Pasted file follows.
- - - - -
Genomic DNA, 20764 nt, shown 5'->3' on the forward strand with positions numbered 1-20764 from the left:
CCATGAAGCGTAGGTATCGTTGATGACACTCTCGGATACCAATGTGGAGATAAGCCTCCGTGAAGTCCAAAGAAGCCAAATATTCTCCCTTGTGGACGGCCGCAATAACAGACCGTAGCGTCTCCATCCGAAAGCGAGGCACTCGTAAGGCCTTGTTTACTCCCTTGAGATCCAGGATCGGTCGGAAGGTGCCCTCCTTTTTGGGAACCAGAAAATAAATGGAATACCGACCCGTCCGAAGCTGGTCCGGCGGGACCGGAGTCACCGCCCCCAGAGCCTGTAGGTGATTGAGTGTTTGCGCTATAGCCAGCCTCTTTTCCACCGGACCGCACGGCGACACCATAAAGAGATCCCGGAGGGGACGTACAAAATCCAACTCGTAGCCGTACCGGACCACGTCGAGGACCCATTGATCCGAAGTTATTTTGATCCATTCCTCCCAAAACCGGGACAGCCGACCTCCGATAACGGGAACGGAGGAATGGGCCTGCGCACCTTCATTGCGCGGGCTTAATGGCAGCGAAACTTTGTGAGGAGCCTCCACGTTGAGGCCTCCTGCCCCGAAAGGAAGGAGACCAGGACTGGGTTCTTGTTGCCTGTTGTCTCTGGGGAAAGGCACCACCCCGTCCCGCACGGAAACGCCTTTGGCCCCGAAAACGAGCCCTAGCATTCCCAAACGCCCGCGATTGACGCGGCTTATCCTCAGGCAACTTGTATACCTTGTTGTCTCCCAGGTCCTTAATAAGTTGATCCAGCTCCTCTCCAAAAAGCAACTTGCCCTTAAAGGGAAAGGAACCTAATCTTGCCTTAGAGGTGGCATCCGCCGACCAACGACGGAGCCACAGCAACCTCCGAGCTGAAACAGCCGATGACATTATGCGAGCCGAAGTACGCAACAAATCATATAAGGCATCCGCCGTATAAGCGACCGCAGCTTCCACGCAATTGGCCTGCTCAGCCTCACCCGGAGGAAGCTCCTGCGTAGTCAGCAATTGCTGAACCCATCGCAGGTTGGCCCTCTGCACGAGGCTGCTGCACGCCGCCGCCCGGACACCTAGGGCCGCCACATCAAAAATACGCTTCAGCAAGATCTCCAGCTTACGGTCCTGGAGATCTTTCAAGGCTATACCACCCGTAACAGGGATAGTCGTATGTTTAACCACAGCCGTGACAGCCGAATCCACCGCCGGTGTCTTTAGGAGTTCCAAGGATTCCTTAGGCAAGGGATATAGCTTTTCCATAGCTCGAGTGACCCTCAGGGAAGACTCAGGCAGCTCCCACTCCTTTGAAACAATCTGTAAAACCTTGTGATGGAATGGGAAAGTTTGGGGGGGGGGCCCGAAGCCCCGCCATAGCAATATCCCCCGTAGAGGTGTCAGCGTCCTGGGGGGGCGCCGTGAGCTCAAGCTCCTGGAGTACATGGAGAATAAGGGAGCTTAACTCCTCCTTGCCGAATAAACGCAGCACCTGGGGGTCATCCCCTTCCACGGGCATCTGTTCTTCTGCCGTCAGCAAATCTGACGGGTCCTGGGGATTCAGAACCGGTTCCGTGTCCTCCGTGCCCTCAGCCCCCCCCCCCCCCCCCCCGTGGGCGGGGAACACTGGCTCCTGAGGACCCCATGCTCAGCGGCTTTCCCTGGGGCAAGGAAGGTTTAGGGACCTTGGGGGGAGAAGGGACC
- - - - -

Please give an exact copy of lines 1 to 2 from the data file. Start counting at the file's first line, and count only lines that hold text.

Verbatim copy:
Genomic DNA, 20764 nt, shown 5'->3' on the forward strand with positions numbered 1-20764 from the left:
CCATGAAGCGTAGGTATCGTTGATGACACTCTCGGATACCAATGTGGAGATAAGCCTCCGTGAAGTCCAAAGAAGCCAAATATTCTCCCTTGTGGACGGCCGCAATAACAGACCGTAGCGTCTCCATCCGAAAGCGAGGCACTCGTAAGGCCTTGTTTACTCCCTTGAGATCCAGGATCGGTCGGAAGGTGCCCTCCTTTTTGGGAACCAGAAAATAAATGGAATACCGACCCGTCCGAAGCTGGTCCGGCGGGACCGGAGTCACCGCCCCCAGAGCCTGTAGGTGATTGAGTGTTTGCGCTATAGCCAGCCTCTTTTCCACCGGACCGCACGGCGACACCATAAAGAGATCCCGGAGGGGACGTACAAAATCCAACTCGTAGCCGTACCGGACCACGTCGAGGACCCATTGATCCGAAGTTATTTTGATCCATTCCTCCCAAAACCGGGACAGCCGACCTCCGATAACGGGAACGGAGGAATGGGCCTGCGCACCTTCATTGCGCGGGCTTAATGGCAGCGAAACTTTGTGAGGAGCCTCCACGTTGAGGCCTCCTGCCCCGAAAGGAAGGAGACCAGGACTGGGTTCTTGTTGCCTGTTGTCTCTGGGGAAAGGCACCACCCCGTCCCGCACGGAAACGCCTTTGGCCCCGAAAACGAGCCCTAGCATTCCCAAACGCCCGCGATTGACGCGGCTTATCCTCAGGCAACTTGTATACCTTGTTGTCTCCCAGGTCCTTAATAAGTTGATCCAGCTCCTCTCCAAAAAGCAACTTGCCCTTAAAGGGAAAGGAACCTAATCTTGCCTTAGAGGTGGCATCCGCCGACCAACGACGGAGCCACAGCAACCTCCGAGCTGAAACAGCCGATGACATTATGCGAGCCGAAGTACGCAACAAATCATATAAGGCATCCGCCGTATAAGCGACCGCAGCTTCCACGCAATTGGCCTGCTCAGCCTCACCCGGAGGAAGCTCCTGCGTAGTCAGCAATTGCTGAACCCATCGCAGGTTGGCCCTCTGCACGAGGCTGCTGCACGCCGCCGCCCGGACACCTAGGGCCGCCACATCAAAAATACGCTTCAGCAAGATCTCCAGCTTACGGTCCTGGAGATCTTTCAAGGCTATACCACCCGTAACAGGGATAGTCGTATGTTTAACCACAGCCGTGACAGCCGAATCCACCGCCGGTGTCTTTAGGAGTTCCAAGGATTCCTTAGGCAAGGGATATAGCTTTTCCATAGCTCGAGTGACCCTCAGGGAAGACTCAGGCAGCTCCCACTCCTTTGAAACAATCTGTAAAACCTTGTGATGGAATGGGAAAGTTTGGGGGGGGGGCCCGAAGCCCCGCCATAGCAATATCCCCCGTAGAGGTGTCAGCGTCCTGGGGGGGCGCCGTGAGCTCAAGCTCCTGGAGTACATGGAGAATAAGGGAGCTTAACTCCTCCTTGCCGAATAAACGCAGCACCTGGGGGTCATCCCCTTCCACGGGCATCTGTTCTTCTGCCGTCAGCAAATCTGACGGGTCCTGGGGATTCAGAACCGGTTCCGTGTCCTCCGTGCCCTCAGCCCCCCCCCCCCCCCCCCCGTGGGCGGGGAACACTGGCTCCTGAGGACCCCATGCTCAGCGGCTTTCCCTGGGGCAAGGAAGGTTTAGGGACCTTGGGGGGAGAAGGGACC